104 
0.791 
155 
1.493 
0.250 
102 
0.793 
154 
1.514 
Ball speed actually peaks when
using a clubhead
with mass 0.210 kg
or 210 g. This result
is for a kinetic
energy of 227 Joules.
Different players
with different swings
and strengths would
all have a slightly
different optimum
clubhead mass. For
most, it is around
200 g, thus most
drivers have clubhead
masses that correspond
to this.
For
most, experimenting
to find the optimum
mass would not yield
very many extra yards.
And, it's not as
simple as adding
a little lead tape
to the clubhead because
that would also change
the center of mass
of the club and the
relative stiffness
of the shaft, both
also determiners
of distance (future
topics). If you happen
to be quite strong
and fit, you might
be able to swing
more massive clubheads
with greater energy,
thus resulting in
more distance. One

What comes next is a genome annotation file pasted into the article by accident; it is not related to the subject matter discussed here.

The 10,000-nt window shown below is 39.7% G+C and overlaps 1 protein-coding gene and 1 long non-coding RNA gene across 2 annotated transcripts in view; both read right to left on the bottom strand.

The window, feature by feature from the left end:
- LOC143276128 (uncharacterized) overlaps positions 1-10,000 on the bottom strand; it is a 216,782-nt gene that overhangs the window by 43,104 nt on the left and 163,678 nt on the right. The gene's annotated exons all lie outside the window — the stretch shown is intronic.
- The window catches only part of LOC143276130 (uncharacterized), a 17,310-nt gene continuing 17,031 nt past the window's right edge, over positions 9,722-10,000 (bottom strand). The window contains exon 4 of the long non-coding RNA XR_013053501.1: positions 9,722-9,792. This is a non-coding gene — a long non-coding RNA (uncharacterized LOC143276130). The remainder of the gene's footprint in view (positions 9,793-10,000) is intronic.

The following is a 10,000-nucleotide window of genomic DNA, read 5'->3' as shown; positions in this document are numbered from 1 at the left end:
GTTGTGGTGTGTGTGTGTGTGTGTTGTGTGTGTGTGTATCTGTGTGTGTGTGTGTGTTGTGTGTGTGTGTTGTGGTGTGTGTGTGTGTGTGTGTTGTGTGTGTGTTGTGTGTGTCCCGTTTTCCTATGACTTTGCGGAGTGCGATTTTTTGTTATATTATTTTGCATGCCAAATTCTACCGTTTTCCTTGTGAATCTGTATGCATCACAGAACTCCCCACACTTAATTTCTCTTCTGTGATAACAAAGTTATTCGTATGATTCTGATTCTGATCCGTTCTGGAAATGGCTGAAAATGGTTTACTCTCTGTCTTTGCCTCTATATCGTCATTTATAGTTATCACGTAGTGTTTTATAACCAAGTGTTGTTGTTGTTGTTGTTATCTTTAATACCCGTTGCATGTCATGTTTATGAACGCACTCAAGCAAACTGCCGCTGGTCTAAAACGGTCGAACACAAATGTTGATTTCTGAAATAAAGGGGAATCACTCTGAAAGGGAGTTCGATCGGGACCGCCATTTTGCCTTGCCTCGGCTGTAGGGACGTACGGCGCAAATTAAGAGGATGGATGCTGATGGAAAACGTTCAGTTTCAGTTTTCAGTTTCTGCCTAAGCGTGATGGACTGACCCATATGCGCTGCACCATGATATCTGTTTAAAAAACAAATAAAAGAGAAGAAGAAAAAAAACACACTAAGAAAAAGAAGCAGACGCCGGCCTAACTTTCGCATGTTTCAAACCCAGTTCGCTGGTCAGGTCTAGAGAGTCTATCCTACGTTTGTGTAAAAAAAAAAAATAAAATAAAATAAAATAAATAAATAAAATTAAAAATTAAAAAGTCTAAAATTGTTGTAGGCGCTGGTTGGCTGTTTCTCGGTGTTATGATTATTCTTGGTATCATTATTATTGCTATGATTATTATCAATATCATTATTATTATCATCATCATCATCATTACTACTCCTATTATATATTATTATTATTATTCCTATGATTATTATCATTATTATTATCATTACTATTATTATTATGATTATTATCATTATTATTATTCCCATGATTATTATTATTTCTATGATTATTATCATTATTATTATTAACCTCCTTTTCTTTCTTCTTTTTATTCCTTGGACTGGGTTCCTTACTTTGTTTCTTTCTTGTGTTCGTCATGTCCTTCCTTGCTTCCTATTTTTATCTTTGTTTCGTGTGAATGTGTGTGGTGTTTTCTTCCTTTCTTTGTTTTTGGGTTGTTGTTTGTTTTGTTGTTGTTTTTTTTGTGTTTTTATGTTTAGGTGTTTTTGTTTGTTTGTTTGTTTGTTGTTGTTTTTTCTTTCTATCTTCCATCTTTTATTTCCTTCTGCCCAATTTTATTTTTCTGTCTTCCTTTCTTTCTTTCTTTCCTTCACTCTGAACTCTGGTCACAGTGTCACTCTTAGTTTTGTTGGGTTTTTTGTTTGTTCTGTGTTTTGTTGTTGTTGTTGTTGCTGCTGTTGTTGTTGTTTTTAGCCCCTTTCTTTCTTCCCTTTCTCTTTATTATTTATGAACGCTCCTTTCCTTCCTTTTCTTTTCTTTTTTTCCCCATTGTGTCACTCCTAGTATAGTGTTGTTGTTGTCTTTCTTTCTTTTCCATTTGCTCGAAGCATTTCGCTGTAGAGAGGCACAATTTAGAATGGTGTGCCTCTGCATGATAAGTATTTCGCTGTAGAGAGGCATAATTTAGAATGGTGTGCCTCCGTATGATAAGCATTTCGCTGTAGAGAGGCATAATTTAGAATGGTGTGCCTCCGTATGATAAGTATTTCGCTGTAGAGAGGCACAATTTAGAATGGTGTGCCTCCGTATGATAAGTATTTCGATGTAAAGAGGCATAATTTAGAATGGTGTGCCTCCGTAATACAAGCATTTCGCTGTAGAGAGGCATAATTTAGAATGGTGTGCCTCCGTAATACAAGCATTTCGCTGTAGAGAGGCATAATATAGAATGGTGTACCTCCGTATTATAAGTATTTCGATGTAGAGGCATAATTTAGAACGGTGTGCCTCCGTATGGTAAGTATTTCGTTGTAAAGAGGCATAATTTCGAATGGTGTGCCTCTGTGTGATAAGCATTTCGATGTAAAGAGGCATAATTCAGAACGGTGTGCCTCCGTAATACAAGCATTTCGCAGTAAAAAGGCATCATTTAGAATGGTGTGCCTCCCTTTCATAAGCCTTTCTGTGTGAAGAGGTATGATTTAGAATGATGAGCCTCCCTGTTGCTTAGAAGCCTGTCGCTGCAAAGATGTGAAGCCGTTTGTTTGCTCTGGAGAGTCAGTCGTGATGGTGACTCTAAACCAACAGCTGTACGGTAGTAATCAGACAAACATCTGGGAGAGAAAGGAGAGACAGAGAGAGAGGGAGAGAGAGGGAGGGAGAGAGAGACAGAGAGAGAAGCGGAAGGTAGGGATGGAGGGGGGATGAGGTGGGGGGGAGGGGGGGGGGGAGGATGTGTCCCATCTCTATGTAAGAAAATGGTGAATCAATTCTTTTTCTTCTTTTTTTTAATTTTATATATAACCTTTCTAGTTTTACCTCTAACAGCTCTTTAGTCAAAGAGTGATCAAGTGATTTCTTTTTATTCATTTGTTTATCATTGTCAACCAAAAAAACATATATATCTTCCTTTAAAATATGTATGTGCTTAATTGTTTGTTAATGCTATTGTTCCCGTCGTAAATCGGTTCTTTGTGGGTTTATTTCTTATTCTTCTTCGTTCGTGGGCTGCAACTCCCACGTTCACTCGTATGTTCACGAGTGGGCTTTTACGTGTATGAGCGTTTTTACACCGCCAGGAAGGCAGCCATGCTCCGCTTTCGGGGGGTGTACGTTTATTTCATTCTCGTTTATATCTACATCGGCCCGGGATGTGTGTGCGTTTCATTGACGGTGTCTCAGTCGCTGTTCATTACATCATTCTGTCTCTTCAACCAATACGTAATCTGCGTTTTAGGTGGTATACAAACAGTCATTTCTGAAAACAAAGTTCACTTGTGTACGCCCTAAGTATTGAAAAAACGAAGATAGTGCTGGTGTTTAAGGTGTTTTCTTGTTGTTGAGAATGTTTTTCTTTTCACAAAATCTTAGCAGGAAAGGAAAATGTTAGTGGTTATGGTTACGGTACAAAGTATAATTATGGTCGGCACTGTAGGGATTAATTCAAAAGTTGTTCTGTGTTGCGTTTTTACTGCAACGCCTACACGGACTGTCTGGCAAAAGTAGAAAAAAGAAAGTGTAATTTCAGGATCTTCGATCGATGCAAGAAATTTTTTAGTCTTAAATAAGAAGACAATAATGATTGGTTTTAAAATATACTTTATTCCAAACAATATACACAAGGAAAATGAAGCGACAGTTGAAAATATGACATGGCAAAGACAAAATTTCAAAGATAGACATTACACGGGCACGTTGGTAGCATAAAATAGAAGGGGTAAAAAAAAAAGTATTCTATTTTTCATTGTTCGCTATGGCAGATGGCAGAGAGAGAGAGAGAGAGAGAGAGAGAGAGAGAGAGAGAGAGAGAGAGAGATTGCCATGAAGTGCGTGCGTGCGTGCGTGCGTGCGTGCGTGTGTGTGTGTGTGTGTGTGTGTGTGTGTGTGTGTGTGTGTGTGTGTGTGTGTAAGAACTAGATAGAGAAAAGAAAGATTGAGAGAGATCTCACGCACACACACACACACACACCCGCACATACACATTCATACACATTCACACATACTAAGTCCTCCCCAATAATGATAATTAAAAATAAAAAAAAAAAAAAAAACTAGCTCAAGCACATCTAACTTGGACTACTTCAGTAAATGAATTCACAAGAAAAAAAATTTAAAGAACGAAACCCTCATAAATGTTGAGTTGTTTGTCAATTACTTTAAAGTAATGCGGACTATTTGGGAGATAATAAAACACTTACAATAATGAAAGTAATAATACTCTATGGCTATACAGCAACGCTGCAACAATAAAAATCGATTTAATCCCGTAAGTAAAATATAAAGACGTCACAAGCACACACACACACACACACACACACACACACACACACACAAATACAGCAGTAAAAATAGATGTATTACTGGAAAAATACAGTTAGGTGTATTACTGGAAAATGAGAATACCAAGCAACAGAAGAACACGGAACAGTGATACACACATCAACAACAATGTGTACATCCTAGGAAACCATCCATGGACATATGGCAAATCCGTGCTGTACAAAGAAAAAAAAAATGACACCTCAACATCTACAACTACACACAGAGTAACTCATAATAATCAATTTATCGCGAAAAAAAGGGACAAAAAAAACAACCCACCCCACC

can only experiment.
If you
are serious about
trying to optimize
your distance through
clubhead mass, go
to a facility that
has a club/ball monitor
(one that measures
clubhead speed, ball
speed, trajectory,
spin, etc). You can
experiment with different
clubhead masses and
shafts to find the
one that produces
optimum ball speed,
trajectory and spin
(the effects of which
will be discussed
in a future newsletter).
A list of resources that have been used to produce this newsletter
can be found on my
website here.
The next newsletter's topic will be the driver shaft. What is
its optimum mass and
stiffness for greatest
distance?
The focus
of my site is utilize
science and math
to lower your score.
New technology
is one way to achieve
this, but to be
honest, the technology
is one small piece
of the puzzle.
To actually improve significantly,
we all need to:
1. Improve our swings. Hit
Down Dammit!
2. Improve our physical fitness
and strength.
The
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Click on the links above to
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ways that I personally
use myself and
recommend you try
as well.
One last mention of my latest study on amateur golf scores
and handicaps.
There
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Report
#1:
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Hope
I provided some useful
ways for to become
better prepared for
you best golf season
ever.
Ken Tannar